Silvergate has taken major steps in establishing an infrastructure specifically directed toward companies engaged in the cryptocurrency business market. This includes Bank Secrecy Act and Anti-Money Laundering experts as well as attorneys — a compliance team that is highly adept at helping clients navigate the often onerous regulatory waters.
“One of the major things that is often overlooked, particularly by startup bitcoin entities, is compliance in general. The good news is that we’ve seen some maturity in this area over the past couple of years. Three years ago, many of these companies weren’t really clued in as to why compliance matters. Now they are coming to us a bit more educated because they’ve gotten counsel from bankers, attorneys and the like,” says Reynolds.
Charting Treacherous Waters
For many bitcoin and cryptocurrency related businesses, having to engage in regular assessments to determine regulatory vulnerabilities within their organization, as well as developing policies and procedures to define how they’re going to mitigate these risks is a daunting task. There’s also the monitoring process for reporting suspicious transactions. Then internal audits need to be in place to ensure that the compliance process which was designed by the company is working in the manner it was intended to.
Says Reynolds, “We understand that it’s very expensive for our clients to put this type of infrastructure in place. So we’re very sympathetic to how difficult that is. At the same time, some businesses try to do the minimal amount required. These companies really need to view appropriate amounts of compliance as a strategic advantage in ensuring the success of their business over the long haul. Fortunately, many of the clients we are seeing are taking an aggressive, proactive approach to this, some going as far as having conversations with regulators in their state to ensure that they are being proactive and developing the right compliance infrastructure.”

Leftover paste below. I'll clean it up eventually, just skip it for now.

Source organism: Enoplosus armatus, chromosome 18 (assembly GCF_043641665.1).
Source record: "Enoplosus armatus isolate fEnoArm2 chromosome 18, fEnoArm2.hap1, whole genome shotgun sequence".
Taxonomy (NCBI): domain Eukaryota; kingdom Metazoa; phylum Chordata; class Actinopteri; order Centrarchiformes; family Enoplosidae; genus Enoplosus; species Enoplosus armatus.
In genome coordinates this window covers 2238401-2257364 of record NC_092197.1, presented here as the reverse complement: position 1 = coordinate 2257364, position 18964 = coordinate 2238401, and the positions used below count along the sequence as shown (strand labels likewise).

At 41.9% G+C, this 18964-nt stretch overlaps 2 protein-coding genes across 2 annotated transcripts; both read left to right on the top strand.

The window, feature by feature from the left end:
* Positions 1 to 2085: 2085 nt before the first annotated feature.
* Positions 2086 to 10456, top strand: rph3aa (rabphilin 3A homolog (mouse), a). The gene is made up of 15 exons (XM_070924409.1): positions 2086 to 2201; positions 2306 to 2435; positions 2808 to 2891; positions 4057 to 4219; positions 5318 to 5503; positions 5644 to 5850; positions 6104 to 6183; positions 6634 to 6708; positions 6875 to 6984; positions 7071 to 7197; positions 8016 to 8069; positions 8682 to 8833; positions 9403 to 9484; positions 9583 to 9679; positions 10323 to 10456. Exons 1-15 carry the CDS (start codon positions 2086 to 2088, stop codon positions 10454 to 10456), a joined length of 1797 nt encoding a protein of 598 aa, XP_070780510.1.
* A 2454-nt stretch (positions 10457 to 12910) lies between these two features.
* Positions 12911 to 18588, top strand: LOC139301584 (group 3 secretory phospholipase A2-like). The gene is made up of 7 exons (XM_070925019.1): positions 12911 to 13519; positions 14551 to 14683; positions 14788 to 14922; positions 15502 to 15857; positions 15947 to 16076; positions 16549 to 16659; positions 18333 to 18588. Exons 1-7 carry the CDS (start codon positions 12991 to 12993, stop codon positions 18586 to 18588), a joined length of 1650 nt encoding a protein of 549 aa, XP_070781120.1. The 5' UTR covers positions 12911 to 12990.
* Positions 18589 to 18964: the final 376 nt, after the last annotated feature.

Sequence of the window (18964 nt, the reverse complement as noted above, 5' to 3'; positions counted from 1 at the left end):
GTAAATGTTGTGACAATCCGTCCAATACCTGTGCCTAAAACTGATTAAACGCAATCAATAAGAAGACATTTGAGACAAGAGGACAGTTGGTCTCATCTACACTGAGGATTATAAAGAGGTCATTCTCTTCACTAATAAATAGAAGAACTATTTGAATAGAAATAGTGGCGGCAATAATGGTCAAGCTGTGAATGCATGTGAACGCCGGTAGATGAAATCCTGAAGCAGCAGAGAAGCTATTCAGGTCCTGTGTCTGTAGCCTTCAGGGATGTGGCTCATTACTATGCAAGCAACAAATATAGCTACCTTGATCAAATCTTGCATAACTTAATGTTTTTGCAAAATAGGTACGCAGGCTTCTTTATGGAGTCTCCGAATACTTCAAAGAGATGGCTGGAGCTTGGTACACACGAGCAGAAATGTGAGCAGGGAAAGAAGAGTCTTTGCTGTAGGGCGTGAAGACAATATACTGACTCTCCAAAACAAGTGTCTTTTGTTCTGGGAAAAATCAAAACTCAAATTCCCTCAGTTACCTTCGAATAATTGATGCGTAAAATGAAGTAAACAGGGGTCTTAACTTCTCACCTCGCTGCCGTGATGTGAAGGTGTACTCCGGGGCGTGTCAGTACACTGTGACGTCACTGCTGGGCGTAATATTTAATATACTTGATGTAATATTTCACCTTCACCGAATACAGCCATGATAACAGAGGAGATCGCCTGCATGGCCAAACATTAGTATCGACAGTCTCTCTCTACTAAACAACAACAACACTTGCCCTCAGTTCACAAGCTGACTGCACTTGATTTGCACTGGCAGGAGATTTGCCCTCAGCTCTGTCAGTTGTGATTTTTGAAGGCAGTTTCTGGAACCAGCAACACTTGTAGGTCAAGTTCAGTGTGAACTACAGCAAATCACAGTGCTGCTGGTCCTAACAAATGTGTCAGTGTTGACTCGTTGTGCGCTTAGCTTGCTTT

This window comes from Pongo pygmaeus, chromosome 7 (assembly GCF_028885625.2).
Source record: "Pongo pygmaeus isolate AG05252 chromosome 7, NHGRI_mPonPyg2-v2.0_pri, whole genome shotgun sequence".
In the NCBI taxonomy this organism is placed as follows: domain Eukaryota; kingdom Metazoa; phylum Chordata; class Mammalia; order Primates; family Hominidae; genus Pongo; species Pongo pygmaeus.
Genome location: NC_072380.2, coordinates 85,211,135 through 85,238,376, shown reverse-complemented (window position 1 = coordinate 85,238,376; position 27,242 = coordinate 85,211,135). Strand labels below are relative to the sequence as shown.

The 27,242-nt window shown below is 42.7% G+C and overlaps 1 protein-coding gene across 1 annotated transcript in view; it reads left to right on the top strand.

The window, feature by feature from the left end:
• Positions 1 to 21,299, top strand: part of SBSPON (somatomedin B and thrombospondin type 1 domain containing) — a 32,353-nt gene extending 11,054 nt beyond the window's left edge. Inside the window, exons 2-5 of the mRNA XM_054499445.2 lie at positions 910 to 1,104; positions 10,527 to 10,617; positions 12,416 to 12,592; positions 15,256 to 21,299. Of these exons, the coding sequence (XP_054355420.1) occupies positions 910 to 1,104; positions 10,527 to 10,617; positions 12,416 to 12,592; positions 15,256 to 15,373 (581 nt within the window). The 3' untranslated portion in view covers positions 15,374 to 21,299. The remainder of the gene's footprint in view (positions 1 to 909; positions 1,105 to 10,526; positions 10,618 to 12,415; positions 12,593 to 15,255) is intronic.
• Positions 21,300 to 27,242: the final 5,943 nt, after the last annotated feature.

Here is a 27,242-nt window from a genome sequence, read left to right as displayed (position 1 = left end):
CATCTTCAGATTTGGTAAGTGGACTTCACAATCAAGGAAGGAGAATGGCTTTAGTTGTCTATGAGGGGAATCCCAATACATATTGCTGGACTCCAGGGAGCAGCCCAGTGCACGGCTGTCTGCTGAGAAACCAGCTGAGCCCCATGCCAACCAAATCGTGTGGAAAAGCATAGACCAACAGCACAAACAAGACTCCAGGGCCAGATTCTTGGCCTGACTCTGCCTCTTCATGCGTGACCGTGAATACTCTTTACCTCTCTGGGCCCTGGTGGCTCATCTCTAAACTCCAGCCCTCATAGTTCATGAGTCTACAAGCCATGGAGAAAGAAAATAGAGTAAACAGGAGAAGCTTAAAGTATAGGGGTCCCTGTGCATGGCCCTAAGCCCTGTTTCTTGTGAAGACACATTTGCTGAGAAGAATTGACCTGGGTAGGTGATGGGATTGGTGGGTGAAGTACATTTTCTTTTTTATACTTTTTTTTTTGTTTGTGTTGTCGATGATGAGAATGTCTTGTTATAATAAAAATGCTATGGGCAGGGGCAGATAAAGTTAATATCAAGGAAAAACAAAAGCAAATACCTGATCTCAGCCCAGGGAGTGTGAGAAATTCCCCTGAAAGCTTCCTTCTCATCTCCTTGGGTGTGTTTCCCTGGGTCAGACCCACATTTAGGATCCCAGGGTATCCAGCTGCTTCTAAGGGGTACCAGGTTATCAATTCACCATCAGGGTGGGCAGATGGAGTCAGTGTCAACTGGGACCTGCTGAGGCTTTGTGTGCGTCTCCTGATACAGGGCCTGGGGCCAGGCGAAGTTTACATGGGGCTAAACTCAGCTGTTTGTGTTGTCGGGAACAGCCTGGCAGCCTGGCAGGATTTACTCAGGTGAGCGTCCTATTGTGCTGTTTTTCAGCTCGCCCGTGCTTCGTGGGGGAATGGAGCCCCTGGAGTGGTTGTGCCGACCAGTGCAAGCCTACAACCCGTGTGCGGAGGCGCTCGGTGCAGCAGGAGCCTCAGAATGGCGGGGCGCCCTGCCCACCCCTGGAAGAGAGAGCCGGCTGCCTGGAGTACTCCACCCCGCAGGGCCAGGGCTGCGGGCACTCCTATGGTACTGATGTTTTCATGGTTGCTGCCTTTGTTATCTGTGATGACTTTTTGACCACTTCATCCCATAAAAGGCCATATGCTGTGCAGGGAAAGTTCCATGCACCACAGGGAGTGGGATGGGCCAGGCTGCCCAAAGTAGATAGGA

Reynolds believes that as regulators come to understand the space better, that will likely lead to more regulation, which he sees as a good thing in terms of providing legitimacy to the industry. But he says that those who have been light on compliance or have been doing the minimal amount required are likely to find themselves scrambling to compete with other businesses in their space that are being more proactive.
Joe Ciccolo, Founder and President of the Illinois-based BitAML, a regulatory compliance consulting company devoted exclusively to helping digital currency startups and small businesses, says that “de-risking” is a sensitive topic in large part because regulators are continually raising the compliance bar on banks, making an already uneconomical decision to bank bitcoin and other related money service businesses all the more challenging.
“Both bitcoin companies and bitcoin-friendly banks must exercise patience. Bitcoin companies should come prepared, day one, to share their AML program and supporting compliance documentation. But it doesn’t end there. These companies must prepare themselves to field bank questions and produce documents throughout the banking relationship, not just at account opening. Similarly, bankers need to exercise patience with bitcoin companies. Rather than a ‘check the boxes’ exercise, bankers must be prepared to educate prospective and current bitcoin customers as to what information or documents are needed and why. This involves a degree of hand-holding and some added restraint.”
In the end, Ciccolo believes that there will still be those unfortunate times when an open banking relationship is not enough. “Given the current realities of the banking community, bitcoin companies as a backstop should, if possible, maintain multiple bank accounts to minimize the threat of operational disruption.”